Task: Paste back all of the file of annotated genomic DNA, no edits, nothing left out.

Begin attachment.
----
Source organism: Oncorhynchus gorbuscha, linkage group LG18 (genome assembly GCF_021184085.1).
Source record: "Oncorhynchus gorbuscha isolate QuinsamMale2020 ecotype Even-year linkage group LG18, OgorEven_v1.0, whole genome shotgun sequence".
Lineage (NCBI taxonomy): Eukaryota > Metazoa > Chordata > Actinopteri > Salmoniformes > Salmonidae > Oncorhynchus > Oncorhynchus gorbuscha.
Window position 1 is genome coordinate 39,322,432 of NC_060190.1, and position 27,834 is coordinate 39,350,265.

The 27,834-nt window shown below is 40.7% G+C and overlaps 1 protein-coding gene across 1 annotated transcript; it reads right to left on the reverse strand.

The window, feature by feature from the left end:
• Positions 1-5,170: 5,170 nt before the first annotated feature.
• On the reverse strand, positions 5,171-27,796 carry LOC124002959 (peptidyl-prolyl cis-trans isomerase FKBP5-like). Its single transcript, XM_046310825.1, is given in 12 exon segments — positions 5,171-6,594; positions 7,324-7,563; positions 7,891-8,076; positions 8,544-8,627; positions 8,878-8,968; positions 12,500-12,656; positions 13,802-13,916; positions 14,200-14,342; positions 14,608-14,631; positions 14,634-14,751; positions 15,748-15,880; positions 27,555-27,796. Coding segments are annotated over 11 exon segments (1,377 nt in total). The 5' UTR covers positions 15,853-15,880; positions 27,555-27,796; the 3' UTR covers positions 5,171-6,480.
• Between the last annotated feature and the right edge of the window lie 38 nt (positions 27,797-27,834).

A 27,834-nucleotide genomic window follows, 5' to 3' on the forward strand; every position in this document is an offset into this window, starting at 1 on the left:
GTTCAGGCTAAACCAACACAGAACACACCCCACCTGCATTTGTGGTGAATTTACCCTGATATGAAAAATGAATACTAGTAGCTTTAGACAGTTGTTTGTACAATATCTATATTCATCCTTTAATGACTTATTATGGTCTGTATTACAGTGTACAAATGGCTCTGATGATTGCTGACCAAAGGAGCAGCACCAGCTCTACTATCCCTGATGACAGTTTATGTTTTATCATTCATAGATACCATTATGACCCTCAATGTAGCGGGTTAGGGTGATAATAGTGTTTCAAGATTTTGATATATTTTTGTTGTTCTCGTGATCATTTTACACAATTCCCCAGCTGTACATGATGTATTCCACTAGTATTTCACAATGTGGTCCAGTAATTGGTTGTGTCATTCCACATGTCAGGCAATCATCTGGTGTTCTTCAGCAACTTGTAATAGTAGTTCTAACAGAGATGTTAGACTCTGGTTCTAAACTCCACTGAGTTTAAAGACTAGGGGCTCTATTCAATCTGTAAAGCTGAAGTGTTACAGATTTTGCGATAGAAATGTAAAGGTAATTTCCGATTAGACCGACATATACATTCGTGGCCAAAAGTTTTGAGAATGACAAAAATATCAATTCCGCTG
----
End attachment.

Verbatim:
Source organism: Oncorhynchus gorbuscha, linkage group LG18 (genome assembly GCF_021184085.1).
Source record: "Oncorhynchus gorbuscha isolate QuinsamMale2020 ecotype Even-year linkage group LG18, OgorEven_v1.0, whole genome shotgun sequence".
Lineage (NCBI taxonomy): Eukaryota > Metazoa > Chordata > Actinopteri > Salmoniformes > Salmonidae > Oncorhynchus > Oncorhynchus gorbuscha.
Window position 1 is genome coordinate 39,322,432 of NC_060190.1, and position 27,834 is coordinate 39,350,265.

The 27,834-nt window shown below is 40.7% G+C and overlaps 1 protein-coding gene across 1 annotated transcript; it reads right to left on the reverse strand.

The window, feature by feature from the left end:
• Positions 1-5,170: 5,170 nt before the first annotated feature.
• On the reverse strand, positions 5,171-27,796 carry LOC124002959 (peptidyl-prolyl cis-trans isomerase FKBP5-like). Its single transcript, XM_046310825.1, is given in 12 exon segments — positions 5,171-6,594; positions 7,324-7,563; positions 7,891-8,076; positions 8,544-8,627; positions 8,878-8,968; positions 12,500-12,656; positions 13,802-13,916; positions 14,200-14,342; positions 14,608-14,631; positions 14,634-14,751; positions 15,748-15,880; positions 27,555-27,796. Coding segments are annotated over 11 exon segments (1,377 nt in total). The 5' UTR covers positions 15,853-15,880; positions 27,555-27,796; the 3' UTR covers positions 5,171-6,480.
• Between the last annotated feature and the right edge of the window lie 38 nt (positions 27,797-27,834).

A 27,834-nucleotide genomic window follows, 5' to 3' on the forward strand; every position in this document is an offset into this window, starting at 1 on the left:
GTTCAGGCTAAACCAACACAGAACACACCCCACCTGCATTTGTGGTGAATTTACCCTGATATGAAAAATGAATACTAGTAGCTTTAGACAGTTGTTTGTACAATATCTATATTCATCCTTTAATGACTTATTATGGTCTGTATTACAGTGTACAAATGGCTCTGATGATTGCTGACCAAAGGAGCAGCACCAGCTCTACTATCCCTGATGACAGTTTATGTTTTATCATTCATAGATACCATTATGACCCTCAATGTAGCGGGTTAGGGTGATAATAGTGTTTCAAGATTTTGATATATTTTTGTTGTTCTCGTGATCATTTTACACAATTCCCCAGCTGTACATGATGTATTCCACTAGTATTTCACAATGTGGTCCAGTAATTGGTTGTGTCATTCCACATGTCAGGCAATCATCTGGTGTTCTTCAGCAACTTGTAATAGTAGTTCTAACAGAGATGTTAGACTCTGGTTCTAAACTCCACTGAGTTTAAAGACTAGGGGCTCTATTCAATCTGTAAAGCTGAAGTGTTACAGATTTTGCGATAGAAATGTAAAGGTAATTTCCGATTAGACCGACATATACATTCGTGGCCAAAAGTTTTGAGAATGACAAAAATATCAATTCCGCTG